TAIPEI – The Philippines has gotten a measure of control over its once-runaway COVID-19 outbreak through strict lockdowns and a year of school closures, coupled with widespread use of face protectors, experts and citizens on the ground say.
The Southeast Asian country known for its migratory population — Filipinos work throughout the developed world — has reported fewer than 2,000 new cases per day most of the time since October, down from as much as 6,275 cases previously. Daily counts fell below 1,000 at the start of January.
Elsewhere in Southeast Asia, only Indonesia struggled last year with the same level of daily COVID-19 caseload surges. Most countries around Northeast Asia, including the coronavirus’s apparent source, China, recovered early last year, despite isolated flare-ups.
Border closures that remain in effect and enforced stay-home orders in the nation of 109 million’s larger cities get the most credit for bringing cases down, residents and a United Nations official say.
Meanwhile, medical personnel are better equipped now to do tests for the virus and trace the contacts of the sick than they were a year ago, according to Aaron Rabena, research fellow at the Asia-Pacific Pathways to Progress Foundation in the Philippines’ Quezon City.
Adding support, ordinary Filipinos have accepted the use of face masks and face shields in public.
Public school classes have not met in person for a year, said Behzad Noubary, Philippine deputy UNICEF representative.
“These are the aspects that have contributed to [caseload declines] — the international closure, which has lasted a long time, and a really, really prolonged lockdown,” Noubary told VOA in a call on Thursday.
“Schools have been closed a year now, no in-person classes since then, and most of the country has been in quite strict lockdown,” he said.
In June, when caseloads were higher, stay-home orders had begun easing before hospitals could get their equipment ready and coordinate with each other to handle the coronavirus, said Maria Ela Atienza, a political science professor at the University of the Philippines Diliman.
People still went outside without masks then, sometimes to find work in an increasingly desperate economy, as well as to join friends and relatives in tight spaces where the virus could quickly spread.
Local authorities, however, now sometimes enforce stay-home orders so strictly they even force residents to turn back if they go out too far from their doorways, domestic media and people on the ground say.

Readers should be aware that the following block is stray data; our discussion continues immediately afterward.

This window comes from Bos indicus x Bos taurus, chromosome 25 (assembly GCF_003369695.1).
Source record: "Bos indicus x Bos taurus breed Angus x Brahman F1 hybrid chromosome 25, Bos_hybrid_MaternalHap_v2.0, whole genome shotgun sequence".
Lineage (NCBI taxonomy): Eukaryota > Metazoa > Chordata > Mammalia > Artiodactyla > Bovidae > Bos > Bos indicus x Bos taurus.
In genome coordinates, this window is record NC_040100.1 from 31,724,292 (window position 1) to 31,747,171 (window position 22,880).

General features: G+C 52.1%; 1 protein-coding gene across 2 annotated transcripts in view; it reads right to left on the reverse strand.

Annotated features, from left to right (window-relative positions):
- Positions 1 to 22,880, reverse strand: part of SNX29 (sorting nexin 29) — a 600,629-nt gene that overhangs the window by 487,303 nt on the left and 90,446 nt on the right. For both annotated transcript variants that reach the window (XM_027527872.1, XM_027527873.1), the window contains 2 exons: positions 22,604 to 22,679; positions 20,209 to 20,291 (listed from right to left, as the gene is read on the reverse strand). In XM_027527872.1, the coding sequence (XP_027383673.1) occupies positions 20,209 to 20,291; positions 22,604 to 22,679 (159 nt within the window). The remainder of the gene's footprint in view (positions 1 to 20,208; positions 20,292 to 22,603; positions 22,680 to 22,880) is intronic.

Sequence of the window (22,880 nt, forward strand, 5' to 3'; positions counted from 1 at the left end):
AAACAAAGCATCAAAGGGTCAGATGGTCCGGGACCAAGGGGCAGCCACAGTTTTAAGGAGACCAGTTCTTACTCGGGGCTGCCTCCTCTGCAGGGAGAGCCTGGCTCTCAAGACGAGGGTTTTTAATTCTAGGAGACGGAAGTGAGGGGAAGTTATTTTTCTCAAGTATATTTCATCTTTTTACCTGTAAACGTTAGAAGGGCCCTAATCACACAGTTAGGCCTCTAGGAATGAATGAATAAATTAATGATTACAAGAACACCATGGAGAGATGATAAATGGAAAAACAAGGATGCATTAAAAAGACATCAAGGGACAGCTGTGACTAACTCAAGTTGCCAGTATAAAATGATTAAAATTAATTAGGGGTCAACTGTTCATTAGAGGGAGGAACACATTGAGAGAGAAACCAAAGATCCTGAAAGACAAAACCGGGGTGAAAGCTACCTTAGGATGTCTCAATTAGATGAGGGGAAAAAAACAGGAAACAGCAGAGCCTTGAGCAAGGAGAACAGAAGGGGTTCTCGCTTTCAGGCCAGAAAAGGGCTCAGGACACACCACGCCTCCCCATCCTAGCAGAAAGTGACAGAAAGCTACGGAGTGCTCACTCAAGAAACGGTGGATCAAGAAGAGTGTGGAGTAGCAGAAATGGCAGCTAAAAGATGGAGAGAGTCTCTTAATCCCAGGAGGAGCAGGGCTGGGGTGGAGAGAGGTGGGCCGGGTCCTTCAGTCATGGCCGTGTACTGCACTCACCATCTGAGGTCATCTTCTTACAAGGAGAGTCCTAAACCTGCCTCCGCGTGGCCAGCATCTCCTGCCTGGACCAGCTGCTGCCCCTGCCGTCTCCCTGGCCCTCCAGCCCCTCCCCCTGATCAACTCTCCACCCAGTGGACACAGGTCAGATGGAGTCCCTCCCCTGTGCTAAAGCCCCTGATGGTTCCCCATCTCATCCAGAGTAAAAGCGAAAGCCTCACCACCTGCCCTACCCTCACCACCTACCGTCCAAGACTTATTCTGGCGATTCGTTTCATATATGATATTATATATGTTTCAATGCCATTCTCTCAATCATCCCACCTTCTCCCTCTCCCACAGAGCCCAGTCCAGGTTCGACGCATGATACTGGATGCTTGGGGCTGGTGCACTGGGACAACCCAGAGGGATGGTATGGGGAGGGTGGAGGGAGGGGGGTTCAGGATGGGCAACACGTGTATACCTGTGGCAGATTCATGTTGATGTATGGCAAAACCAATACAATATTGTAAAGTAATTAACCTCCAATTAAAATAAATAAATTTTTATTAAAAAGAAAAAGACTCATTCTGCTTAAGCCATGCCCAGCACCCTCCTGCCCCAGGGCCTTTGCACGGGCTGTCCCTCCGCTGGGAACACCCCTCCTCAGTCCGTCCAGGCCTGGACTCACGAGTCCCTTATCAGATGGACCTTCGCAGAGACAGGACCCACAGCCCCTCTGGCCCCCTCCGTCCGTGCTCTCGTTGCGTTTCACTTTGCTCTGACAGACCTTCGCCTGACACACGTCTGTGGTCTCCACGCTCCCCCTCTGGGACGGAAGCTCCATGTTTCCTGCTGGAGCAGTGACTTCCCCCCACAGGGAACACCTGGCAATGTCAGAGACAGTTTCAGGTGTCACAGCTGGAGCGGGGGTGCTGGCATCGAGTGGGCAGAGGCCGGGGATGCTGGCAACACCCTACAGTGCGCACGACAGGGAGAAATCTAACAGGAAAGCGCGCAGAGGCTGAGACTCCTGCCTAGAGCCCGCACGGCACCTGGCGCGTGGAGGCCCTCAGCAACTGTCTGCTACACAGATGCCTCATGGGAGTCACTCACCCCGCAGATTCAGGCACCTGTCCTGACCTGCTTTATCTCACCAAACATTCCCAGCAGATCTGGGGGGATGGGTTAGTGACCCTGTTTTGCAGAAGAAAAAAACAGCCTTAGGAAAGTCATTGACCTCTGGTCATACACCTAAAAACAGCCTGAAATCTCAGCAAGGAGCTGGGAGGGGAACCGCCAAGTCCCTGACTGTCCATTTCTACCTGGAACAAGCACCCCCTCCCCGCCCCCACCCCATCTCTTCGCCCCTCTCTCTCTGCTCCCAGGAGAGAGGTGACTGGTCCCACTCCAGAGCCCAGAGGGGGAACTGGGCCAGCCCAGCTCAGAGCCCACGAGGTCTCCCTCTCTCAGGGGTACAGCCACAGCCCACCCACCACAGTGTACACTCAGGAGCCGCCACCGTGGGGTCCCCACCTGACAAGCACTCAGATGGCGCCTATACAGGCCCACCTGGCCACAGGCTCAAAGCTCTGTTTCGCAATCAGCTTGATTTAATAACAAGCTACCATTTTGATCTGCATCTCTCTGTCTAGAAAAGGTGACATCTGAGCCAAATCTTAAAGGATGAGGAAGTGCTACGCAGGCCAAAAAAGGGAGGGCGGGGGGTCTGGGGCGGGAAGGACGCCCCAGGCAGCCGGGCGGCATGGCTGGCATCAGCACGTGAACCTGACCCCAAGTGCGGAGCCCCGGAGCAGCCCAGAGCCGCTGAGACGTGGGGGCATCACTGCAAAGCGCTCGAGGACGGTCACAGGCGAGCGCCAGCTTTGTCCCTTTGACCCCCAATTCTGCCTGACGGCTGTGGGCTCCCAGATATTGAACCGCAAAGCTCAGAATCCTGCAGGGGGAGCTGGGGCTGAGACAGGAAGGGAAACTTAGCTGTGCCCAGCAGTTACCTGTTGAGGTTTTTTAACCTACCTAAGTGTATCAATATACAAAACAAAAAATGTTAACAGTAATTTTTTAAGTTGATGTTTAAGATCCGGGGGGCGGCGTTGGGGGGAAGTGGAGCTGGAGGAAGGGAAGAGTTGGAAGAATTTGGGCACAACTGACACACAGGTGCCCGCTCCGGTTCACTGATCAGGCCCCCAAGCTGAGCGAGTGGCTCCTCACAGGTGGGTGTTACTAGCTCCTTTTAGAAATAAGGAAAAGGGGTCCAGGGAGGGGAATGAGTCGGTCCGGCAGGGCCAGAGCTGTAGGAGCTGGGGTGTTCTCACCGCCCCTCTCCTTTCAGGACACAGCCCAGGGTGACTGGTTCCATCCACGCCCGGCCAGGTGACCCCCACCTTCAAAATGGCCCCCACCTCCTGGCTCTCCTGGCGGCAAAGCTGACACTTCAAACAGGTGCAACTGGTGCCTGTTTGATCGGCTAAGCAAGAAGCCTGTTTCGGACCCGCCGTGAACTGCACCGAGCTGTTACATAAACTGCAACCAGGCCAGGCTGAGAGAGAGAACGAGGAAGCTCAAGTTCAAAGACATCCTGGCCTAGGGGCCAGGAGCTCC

Meanwhile, metro Manila reportedly plans new curfews from 10 p.m. to 5 a.m. starting Monday because of a recent spike in cases.
Ordinary people are doing their share now in controlling cases, Rabena said.
“It’s because the people have exercised more caution,” Rabena said. “Here, when you go out, you wear a mask and a face shield. Everybody is still careful. Compared to last year of course, this year is much better.”
Marivic Arcega, operator of an animal feed distributor in the Manila suburb of Cavite, has gone all-out to keep herself and her surroundings safe.
She employs only a “skeletal” staff plus a driver who does delivery, Arcega said. A son takes college courses online and another lives in central Manila but seldom comes home. When he does visit, Arcega said, he rides in a friend’s car rather than taking public transit. Her husband never goes out. Customers are told to keep a distance.
“Us here at the store, no facemask, no entry, and then my cashier is enclosed in a booth, and we’re all wearing face shields,” said Arcega, 52. “I stay inside my office and don’t interact with the customers anymore. If they speak to me, [it is] from the door of my office. They don’t really come in.”
The millions of vaccine doses that the Philippines has secured so far are boosting morale, Rabena said. The government aims to loosen neighborhood quarantine rules as more people become immunized, he believes.
Officials hope to pull the Philippines out of a sharp recession caused by store closures and people being stuck at home rather than able to work outside. The country’s economy contracted 9.5% last year after sharp annual upturns in the previous half-decade.
If family incomes shrink 30%, per a worst-case estimate, up to 45% of Philippine children would live in poverty, up from 24% now, Noubary said. The Philippines, he said, already has paid a “significant price” in terms of child poverty.
UNICEF has supplied personal protective equipment and cleaning solutions to poor families and helped provide vaccines that are on the ground today. It is now nudging the government to reopen schools little by little in parts of the archipelago with low COVID-19 caseloads as online learning has caused 2.7 million children to drop out of the school system, Noubary said.